As a result of greater knowledge about health and what is good for you, not to mention our obsession with fitness gadgets we are all living longer. Some would argue too long!! Great you might say but what does living longer really mean for us? One argument is that although we may live longer we may experience more chronic health problems in older age. Another aspect is that we experience life events such as becoming grandparents and even great grand parents. What is interesting to family lawyers is that the increase in divorce in the over 60’s is on the which seems to indicate that no matter how old we are we still have an expectation of happiness in later life.
For many who anticipate living well beyond their 60s there has been a shift in mind set. If we are going to live well into our 80’s and beyond why should we willing to settle for anything that doesn’t provide some degree of fulfilment especially where relationships are concerned? There has never been a time in history where happiness is seen as a right rather than a happy outcome of hard work. So why do people initiate divorce proceedings in their late 50’s and 60’s? There are many reasons but no real surprises. It would appear that the top trigger is still the point at which children leave home such as going to university or taking a year out to travel. Retirement is a close second. The prospect of spending 24/7 in the company of one other person sometimes brings with it the realisation that that they should probably never have married in the first place. A common complaint when a spouse retires is that the retiring spouse tries to take over roles that were previously carried out by the spouse that stayed at home. The end result is resentment and conflict which can lead to a breakdown in the marriage. Despite the marriage breakdown there is surprisingly a desire to start again in later-life, to make the most of the what time we have left.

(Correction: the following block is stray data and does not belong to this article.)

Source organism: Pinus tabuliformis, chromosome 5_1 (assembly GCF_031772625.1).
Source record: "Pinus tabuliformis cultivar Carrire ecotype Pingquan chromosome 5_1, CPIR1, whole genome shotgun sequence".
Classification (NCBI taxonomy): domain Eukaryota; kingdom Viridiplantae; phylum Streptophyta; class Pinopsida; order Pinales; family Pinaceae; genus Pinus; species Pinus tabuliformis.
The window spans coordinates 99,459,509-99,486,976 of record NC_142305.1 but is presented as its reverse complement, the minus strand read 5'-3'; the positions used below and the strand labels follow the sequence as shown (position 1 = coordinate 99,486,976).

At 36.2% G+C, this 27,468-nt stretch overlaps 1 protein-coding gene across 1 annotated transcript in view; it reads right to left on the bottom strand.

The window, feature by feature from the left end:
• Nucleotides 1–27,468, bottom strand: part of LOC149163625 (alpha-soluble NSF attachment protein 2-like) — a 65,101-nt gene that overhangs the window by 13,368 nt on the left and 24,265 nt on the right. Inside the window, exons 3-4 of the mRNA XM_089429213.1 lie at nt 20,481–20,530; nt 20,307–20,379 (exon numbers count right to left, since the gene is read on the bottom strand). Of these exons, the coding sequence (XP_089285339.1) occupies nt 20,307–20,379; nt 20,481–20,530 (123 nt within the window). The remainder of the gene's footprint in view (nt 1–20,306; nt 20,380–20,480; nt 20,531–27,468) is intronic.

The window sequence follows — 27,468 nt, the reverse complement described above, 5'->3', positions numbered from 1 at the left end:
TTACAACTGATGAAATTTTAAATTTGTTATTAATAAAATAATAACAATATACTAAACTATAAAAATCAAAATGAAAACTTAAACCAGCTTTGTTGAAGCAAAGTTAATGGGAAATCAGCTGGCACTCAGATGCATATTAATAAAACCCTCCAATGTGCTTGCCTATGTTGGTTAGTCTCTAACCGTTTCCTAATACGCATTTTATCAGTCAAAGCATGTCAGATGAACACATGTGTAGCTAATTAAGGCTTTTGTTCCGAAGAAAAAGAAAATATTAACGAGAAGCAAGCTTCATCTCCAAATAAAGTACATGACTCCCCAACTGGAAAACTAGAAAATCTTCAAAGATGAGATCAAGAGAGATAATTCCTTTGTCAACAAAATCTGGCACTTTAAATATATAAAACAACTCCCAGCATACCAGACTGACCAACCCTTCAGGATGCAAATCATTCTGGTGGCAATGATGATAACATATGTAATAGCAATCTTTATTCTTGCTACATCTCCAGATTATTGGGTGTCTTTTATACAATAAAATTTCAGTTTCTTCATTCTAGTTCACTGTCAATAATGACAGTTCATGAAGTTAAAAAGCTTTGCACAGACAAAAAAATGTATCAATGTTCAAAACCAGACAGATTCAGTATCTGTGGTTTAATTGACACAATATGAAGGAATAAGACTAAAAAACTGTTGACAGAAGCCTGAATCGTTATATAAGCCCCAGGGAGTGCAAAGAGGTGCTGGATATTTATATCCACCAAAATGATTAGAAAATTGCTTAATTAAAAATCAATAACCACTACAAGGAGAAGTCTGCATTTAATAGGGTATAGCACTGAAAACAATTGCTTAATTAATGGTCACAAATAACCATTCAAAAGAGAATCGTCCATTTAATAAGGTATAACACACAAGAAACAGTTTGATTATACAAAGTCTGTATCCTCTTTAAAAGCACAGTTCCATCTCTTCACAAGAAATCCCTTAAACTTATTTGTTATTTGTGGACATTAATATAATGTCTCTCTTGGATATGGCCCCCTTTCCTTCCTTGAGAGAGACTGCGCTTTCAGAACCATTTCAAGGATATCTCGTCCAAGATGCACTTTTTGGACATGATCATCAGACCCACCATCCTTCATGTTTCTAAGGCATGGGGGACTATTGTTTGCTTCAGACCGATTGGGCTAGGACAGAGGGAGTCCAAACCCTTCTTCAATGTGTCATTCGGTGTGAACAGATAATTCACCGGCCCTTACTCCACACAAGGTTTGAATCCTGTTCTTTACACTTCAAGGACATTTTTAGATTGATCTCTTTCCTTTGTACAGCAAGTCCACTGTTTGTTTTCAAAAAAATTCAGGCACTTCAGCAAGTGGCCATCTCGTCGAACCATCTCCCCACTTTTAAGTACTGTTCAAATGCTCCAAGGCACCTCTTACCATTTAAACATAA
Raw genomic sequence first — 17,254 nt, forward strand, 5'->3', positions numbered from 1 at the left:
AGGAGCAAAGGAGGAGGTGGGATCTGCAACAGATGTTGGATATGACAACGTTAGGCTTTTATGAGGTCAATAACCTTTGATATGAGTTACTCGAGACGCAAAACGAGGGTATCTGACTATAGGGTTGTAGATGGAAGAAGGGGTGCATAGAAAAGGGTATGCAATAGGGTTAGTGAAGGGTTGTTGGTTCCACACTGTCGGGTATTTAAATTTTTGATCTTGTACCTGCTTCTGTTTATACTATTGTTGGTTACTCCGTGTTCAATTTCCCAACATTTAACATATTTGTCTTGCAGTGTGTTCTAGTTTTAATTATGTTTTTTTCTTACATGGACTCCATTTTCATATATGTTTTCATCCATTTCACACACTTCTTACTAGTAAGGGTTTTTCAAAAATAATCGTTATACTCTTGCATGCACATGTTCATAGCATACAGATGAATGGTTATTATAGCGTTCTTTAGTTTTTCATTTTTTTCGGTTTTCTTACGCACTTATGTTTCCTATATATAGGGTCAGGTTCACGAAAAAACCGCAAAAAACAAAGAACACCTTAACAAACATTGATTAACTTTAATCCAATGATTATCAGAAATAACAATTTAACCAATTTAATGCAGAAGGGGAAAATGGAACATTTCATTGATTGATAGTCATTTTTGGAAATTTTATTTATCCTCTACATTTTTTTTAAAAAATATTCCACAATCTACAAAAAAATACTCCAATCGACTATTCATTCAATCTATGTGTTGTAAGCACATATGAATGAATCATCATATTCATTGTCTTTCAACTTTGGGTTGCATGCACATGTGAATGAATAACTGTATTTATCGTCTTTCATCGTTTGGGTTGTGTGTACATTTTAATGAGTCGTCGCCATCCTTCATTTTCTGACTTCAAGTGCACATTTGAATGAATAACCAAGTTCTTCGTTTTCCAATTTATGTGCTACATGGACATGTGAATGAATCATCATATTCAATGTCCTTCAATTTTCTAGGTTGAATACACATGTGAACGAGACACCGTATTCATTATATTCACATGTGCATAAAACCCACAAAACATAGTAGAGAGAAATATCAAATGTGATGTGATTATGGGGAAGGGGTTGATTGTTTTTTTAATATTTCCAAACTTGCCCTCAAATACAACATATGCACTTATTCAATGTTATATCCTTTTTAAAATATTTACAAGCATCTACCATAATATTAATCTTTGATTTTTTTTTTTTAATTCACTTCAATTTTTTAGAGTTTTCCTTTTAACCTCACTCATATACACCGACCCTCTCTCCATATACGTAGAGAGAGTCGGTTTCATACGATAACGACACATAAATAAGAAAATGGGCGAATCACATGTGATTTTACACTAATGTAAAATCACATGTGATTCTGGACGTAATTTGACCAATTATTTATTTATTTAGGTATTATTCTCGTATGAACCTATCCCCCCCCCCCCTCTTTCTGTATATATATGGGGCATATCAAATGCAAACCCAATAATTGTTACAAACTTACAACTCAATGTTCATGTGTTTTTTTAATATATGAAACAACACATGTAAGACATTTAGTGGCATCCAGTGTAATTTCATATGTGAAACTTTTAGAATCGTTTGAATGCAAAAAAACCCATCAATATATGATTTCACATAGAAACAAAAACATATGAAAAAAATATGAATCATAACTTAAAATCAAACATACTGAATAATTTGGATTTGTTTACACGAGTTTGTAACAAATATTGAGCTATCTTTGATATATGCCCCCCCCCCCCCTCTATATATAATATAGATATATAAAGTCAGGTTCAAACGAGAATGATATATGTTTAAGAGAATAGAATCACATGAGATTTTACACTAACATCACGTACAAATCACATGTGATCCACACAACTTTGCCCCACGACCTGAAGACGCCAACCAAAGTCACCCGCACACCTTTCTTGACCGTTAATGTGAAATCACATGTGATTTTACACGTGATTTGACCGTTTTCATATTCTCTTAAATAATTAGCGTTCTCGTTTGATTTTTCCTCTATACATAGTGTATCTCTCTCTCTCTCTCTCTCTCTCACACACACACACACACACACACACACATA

This quest for happiness does not simply extend to getting divorced but also to starting new relationships. Another interesting observation is that those who divorce in their 50’s and 60’s can be less conventional than when they originally started out, some now favouring living together over marriage! However, remarrying or living together in your 60’s is not all plain sailing and bring with its own problems. How do you bring two separate families together where the children of one side are suspicious of the new partner’s intentions or simply don’t get on with the other sides children? If the new relationship follows the death of a much loved parent it can be difficult to accept that mum or dad has moved on. The biggest problem or concern centres around inheritance, perceived fairness and who should get what of everything else. How do you sound like a concerned child without sounding like a greedy child? A growing area of conflict is how do you support a parent who is ill especially when spouse from a second marriage is in control? Unless the issues are addressed early the stresses on a second marriage or relationship can cause it to end unnecessarily.
Unfortunately, divorce proceedings are not straightforward in many of these cases because of the extensive range of jointly owned assets acquired over 20, 30, 40 or more years of wedlock. Debt could also be a factor and there’s the issue of dividing pensions.
As an expert on the complexities of divorce, re-marriage and living together at all ages and stages of life, Venisha Shah at The Law House offers both sound advice and a sympathetic ear to individuals involved in the financially and emotionally challenging separation process.
To talk to Venisha Shah, our expert family lawyer and about your proposed divorce, or to instruct her representation services, please contact us on 020 8899 6620